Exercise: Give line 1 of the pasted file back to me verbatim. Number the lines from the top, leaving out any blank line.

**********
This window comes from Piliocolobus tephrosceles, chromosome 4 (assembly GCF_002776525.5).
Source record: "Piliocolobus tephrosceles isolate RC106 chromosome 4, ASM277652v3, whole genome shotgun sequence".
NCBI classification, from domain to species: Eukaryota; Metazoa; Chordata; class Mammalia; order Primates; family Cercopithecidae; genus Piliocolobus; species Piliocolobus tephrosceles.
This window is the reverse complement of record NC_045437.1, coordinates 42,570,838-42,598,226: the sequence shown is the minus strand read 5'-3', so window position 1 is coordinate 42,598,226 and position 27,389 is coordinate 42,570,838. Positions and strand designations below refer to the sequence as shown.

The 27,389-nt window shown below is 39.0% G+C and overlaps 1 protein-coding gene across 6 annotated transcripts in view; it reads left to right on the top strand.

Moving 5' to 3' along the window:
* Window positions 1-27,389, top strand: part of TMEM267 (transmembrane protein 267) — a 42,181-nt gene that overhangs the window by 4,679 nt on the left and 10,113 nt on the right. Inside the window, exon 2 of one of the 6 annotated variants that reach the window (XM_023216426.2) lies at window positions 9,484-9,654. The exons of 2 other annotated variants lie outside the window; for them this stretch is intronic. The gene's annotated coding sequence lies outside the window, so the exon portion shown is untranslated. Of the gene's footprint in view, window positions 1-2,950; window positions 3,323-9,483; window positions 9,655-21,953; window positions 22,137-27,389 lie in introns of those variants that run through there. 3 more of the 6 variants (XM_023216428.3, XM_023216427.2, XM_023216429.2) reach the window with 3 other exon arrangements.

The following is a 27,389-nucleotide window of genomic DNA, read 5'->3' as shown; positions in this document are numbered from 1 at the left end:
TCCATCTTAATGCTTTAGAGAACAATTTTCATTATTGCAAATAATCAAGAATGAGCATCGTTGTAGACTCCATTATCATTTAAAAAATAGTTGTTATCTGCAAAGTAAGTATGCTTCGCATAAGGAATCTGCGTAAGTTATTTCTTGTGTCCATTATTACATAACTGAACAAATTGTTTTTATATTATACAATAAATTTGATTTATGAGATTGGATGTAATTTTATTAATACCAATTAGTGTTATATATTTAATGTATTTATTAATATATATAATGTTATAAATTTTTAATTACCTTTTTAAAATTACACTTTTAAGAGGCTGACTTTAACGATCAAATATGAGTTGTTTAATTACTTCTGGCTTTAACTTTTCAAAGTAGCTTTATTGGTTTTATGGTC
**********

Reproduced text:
This window comes from Piliocolobus tephrosceles, chromosome 4 (assembly GCF_002776525.5).